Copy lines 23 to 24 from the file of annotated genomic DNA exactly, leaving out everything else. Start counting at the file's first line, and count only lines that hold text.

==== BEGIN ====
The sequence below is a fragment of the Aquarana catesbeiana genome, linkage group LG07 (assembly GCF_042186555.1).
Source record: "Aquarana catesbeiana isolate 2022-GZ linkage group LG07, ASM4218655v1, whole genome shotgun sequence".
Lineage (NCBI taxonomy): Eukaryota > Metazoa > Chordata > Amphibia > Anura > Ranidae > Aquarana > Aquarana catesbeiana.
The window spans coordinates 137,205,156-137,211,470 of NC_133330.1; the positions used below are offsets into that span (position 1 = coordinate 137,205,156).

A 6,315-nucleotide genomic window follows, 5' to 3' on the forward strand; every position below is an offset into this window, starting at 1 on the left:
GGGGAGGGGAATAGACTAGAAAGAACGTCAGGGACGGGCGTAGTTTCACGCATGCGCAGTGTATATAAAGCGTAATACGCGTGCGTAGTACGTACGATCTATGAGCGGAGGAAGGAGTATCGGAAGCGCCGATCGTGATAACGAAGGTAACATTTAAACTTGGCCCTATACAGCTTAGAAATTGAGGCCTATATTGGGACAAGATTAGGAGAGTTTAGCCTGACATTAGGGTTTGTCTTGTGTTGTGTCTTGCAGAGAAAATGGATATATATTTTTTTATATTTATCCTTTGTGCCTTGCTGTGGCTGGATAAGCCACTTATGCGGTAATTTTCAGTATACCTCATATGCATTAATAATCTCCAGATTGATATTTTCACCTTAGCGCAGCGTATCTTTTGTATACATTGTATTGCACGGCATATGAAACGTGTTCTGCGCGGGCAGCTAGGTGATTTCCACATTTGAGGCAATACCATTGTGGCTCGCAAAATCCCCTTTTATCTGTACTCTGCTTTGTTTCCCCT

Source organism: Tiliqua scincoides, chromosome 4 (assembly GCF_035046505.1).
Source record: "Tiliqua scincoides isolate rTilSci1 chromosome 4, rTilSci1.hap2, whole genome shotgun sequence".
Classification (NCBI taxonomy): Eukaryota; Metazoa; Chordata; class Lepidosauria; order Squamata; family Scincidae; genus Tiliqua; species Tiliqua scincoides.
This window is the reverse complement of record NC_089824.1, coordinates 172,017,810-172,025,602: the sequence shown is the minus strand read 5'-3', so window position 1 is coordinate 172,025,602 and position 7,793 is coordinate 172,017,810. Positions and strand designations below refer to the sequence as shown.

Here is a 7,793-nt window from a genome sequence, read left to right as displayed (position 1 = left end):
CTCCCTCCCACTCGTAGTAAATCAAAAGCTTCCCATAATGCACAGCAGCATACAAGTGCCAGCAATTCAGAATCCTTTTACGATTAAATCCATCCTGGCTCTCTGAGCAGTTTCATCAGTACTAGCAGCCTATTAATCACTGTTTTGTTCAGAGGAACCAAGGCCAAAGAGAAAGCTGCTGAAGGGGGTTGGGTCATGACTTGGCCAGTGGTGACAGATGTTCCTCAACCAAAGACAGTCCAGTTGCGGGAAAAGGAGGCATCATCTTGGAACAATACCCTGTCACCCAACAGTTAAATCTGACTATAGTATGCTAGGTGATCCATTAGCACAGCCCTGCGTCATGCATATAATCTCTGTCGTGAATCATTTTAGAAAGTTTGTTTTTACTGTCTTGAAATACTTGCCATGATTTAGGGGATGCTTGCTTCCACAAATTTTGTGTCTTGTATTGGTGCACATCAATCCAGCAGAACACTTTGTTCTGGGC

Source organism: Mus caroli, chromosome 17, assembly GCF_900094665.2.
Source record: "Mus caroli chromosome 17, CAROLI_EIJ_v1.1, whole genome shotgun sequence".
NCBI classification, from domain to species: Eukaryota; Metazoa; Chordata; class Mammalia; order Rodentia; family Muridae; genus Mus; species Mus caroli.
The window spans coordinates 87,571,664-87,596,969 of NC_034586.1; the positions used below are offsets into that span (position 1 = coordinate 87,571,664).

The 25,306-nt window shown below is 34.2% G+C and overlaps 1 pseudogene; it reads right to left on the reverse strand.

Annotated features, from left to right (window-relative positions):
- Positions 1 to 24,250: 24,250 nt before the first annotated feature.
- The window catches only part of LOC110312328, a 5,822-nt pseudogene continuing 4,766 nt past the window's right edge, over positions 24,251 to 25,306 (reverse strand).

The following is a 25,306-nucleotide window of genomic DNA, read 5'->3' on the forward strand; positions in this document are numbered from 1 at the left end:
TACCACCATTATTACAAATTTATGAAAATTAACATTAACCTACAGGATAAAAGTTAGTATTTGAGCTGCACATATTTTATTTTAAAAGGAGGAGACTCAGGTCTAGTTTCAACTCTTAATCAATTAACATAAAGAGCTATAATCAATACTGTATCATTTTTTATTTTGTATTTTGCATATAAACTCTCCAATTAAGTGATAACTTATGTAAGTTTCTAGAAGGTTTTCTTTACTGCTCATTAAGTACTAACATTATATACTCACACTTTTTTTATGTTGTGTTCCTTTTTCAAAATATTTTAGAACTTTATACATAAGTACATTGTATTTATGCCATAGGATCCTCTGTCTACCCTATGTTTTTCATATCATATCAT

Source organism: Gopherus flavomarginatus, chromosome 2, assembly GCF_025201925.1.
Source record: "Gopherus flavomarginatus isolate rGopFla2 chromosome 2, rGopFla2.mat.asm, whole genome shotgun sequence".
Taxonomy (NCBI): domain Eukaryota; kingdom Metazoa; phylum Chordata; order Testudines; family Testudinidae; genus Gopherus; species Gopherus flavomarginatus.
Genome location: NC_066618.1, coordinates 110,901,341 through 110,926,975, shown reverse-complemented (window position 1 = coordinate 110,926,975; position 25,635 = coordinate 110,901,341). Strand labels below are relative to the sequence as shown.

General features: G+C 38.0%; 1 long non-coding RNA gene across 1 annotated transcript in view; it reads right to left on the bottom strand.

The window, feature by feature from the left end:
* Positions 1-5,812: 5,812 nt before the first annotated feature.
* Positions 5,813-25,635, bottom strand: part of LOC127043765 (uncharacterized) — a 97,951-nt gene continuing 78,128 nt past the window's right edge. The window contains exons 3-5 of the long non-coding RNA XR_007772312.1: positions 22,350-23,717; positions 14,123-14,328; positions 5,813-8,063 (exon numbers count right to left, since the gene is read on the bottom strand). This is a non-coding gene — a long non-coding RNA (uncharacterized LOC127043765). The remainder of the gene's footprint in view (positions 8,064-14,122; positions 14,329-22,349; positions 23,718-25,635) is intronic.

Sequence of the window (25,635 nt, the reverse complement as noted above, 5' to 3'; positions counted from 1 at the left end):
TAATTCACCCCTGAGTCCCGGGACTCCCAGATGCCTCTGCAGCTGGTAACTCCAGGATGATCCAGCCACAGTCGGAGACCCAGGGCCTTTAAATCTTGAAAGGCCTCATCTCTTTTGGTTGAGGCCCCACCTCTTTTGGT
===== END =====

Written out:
Source organism: Gopherus flavomarginatus, chromosome 2, assembly GCF_025201925.1.
Source record: "Gopherus flavomarginatus isolate rGopFla2 chromosome 2, rGopFla2.mat.asm, whole genome shotgun sequence".